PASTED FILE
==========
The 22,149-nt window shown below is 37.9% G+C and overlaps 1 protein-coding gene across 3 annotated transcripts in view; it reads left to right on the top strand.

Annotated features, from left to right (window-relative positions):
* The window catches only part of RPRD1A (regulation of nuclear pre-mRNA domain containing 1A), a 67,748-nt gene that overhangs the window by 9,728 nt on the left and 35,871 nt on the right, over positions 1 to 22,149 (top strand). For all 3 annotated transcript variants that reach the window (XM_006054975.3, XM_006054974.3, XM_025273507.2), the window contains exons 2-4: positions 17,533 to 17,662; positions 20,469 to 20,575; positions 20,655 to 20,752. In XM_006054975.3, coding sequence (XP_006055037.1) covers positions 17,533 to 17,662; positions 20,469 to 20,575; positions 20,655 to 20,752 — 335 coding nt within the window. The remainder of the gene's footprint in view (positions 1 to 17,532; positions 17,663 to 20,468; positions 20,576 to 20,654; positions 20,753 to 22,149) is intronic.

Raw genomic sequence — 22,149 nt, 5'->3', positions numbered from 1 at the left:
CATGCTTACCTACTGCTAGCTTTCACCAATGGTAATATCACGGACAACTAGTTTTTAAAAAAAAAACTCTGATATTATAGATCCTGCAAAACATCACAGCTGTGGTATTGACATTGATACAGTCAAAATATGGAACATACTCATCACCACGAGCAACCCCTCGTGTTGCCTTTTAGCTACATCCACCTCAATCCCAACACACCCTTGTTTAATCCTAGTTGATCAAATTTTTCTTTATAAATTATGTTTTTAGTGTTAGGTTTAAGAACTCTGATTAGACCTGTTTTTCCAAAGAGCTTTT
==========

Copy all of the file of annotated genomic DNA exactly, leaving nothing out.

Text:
The 22,149-nt window shown below is 37.9% G+C and overlaps 1 protein-coding gene across 3 annotated transcripts in view; it reads left to right on the top strand.

Annotated features, from left to right (window-relative positions):
* The window catches only part of RPRD1A (regulation of nuclear pre-mRNA domain containing 1A), a 67,748-nt gene that overhangs the window by 9,728 nt on the left and 35,871 nt on the right, over positions 1 to 22,149 (top strand). For all 3 annotated transcript variants that reach the window (XM_006054975.3, XM_006054974.3, XM_025273507.2), the window contains exons 2-4: positions 17,533 to 17,662; positions 20,469 to 20,575; positions 20,655 to 20,752. In XM_006054975.3, coding sequence (XP_006055037.1) covers positions 17,533 to 17,662; positions 20,469 to 20,575; positions 20,655 to 20,752 — 335 coding nt within the window. The remainder of the gene's footprint in view (positions 1 to 17,532; positions 17,663 to 20,468; positions 20,576 to 20,654; positions 20,753 to 22,149) is intronic.

Raw genomic sequence — 22,149 nt, 5'->3', positions numbered from 1 at the left:
CATGCTTACCTACTGCTAGCTTTCACCAATGGTAATATCACGGACAACTAGTTTTTAAAAAAAAAACTCTGATATTATAGATCCTGCAAAACATCACAGCTGTGGTATTGACATTGATACAGTCAAAATATGGAACATACTCATCACCACGAGCAACCCCTCGTGTTGCCTTTTAGCTACATCCACCTCAATCCCAACACACCCTTGTTTAATCCTAGTTGATCAAATTTTTCTTTATAAATTATGTTTTTAGTGTTAGGTTTAAGAACTCTGATTAGACCTGTTTTTCCAAAGAGCTTTT